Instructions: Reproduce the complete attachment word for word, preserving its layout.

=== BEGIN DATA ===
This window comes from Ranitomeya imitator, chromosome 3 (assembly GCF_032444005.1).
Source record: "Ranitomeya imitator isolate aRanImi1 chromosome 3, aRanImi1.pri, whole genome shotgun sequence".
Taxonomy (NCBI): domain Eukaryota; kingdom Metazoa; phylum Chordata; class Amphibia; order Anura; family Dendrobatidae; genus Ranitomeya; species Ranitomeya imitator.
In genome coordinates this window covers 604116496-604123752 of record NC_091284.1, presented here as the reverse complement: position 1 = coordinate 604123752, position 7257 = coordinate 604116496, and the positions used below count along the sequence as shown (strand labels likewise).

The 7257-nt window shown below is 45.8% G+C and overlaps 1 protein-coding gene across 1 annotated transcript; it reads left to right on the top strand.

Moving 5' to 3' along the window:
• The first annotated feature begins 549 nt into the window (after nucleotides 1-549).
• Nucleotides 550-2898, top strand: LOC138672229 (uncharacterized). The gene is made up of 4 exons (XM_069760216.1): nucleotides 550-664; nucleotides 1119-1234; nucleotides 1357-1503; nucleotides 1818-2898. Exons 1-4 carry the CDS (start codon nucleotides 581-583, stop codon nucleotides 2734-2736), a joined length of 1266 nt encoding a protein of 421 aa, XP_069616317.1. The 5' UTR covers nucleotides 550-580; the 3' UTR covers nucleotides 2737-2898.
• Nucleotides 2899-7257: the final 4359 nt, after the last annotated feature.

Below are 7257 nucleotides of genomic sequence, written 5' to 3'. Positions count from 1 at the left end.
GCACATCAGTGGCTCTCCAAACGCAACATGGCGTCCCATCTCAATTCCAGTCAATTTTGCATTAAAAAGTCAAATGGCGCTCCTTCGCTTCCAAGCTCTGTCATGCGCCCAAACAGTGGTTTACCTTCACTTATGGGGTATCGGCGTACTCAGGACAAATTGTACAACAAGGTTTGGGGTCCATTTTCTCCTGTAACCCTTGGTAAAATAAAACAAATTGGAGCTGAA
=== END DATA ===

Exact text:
This window comes from Ranitomeya imitator, chromosome 3 (assembly GCF_032444005.1).
Source record: "Ranitomeya imitator isolate aRanImi1 chromosome 3, aRanImi1.pri, whole genome shotgun sequence".
Taxonomy (NCBI): domain Eukaryota; kingdom Metazoa; phylum Chordata; class Amphibia; order Anura; family Dendrobatidae; genus Ranitomeya; species Ranitomeya imitator.
In genome coordinates this window covers 604116496-604123752 of record NC_091284.1, presented here as the reverse complement: position 1 = coordinate 604123752, position 7257 = coordinate 604116496, and the positions used below count along the sequence as shown (strand labels likewise).

The 7257-nt window shown below is 45.8% G+C and overlaps 1 protein-coding gene across 1 annotated transcript; it reads left to right on the top strand.

Moving 5' to 3' along the window:
• The first annotated feature begins 549 nt into the window (after nucleotides 1-549).
• Nucleotides 550-2898, top strand: LOC138672229 (uncharacterized). The gene is made up of 4 exons (XM_069760216.1): nucleotides 550-664; nucleotides 1119-1234; nucleotides 1357-1503; nucleotides 1818-2898. Exons 1-4 carry the CDS (start codon nucleotides 581-583, stop codon nucleotides 2734-2736), a joined length of 1266 nt encoding a protein of 421 aa, XP_069616317.1. The 5' UTR covers nucleotides 550-580; the 3' UTR covers nucleotides 2737-2898.
• Nucleotides 2899-7257: the final 4359 nt, after the last annotated feature.

Below are 7257 nucleotides of genomic sequence, written 5' to 3'. Positions count from 1 at the left end.
GCACATCAGTGGCTCTCCAAACGCAACATGGCGTCCCATCTCAATTCCAGTCAATTTTGCATTAAAAAGTCAAATGGCGCTCCTTCGCTTCCAAGCTCTGTCATGCGCCCAAACAGTGGTTTACCTTCACTTATGGGGTATCGGCGTACTCAGGACAAATTGTACAACAAGGTTTGGGGTCCATTTTCTCCTGTAACCCTTGGTAAAATAAAACAAATTGGAGCTGAA